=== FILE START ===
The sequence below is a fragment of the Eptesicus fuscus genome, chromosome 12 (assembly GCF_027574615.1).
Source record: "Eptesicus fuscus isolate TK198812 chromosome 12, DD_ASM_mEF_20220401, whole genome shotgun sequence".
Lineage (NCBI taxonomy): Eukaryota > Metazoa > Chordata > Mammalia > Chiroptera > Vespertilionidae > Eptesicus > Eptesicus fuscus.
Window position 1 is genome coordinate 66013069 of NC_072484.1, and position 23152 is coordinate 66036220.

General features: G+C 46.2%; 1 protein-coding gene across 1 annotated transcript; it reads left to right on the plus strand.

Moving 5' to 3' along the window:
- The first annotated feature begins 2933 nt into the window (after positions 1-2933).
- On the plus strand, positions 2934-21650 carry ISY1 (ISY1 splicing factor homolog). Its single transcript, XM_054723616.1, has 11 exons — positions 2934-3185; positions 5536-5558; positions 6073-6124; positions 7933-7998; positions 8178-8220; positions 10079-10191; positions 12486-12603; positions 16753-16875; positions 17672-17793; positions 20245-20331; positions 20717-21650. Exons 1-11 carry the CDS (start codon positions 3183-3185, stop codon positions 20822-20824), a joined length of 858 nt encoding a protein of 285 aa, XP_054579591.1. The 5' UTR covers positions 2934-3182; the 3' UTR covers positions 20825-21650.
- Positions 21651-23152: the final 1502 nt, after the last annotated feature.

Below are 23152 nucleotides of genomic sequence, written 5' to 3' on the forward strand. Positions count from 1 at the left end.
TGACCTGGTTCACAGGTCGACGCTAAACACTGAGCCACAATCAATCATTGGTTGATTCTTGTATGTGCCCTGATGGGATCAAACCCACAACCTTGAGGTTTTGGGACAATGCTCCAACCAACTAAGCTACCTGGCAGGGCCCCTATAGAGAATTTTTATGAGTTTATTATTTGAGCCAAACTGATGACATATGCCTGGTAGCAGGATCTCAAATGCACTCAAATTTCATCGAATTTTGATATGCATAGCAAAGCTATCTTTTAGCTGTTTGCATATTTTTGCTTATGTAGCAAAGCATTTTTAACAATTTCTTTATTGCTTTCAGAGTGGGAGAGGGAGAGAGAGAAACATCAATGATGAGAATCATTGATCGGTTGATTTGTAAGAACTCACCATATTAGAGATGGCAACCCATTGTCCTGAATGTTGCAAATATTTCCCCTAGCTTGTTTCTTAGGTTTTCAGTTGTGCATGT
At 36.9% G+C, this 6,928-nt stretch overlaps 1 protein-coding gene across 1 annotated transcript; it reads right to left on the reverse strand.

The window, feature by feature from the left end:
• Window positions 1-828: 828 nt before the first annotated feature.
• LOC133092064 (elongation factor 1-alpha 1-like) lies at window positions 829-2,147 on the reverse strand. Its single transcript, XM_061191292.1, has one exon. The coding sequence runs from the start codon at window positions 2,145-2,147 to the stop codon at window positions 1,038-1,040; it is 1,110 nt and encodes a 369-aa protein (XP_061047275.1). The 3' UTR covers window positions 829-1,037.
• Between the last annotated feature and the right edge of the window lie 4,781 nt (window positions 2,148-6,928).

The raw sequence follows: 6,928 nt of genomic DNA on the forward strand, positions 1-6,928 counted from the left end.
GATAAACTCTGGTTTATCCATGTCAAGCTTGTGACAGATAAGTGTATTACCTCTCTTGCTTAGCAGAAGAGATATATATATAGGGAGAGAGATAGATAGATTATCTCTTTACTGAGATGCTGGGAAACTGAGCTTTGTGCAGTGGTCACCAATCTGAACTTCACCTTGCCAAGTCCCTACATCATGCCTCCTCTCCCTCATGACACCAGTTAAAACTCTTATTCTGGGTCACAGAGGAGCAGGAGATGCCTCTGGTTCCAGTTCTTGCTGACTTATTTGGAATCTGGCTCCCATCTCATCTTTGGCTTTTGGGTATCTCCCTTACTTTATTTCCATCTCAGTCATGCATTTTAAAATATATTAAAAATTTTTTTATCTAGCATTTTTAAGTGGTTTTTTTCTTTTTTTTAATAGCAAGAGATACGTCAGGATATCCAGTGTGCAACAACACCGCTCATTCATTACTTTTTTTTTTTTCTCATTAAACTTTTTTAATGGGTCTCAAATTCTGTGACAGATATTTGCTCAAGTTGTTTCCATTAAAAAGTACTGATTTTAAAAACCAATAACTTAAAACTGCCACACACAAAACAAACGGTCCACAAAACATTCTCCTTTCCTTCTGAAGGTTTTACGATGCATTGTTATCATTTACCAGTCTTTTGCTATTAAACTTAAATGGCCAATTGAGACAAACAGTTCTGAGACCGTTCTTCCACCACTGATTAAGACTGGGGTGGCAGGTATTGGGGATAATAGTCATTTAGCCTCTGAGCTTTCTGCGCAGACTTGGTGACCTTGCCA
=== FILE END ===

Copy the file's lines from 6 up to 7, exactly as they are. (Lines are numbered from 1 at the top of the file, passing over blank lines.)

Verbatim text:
Moving 5' to 3' along the window:
- The first annotated feature begins 2933 nt into the window (after positions 1-2933).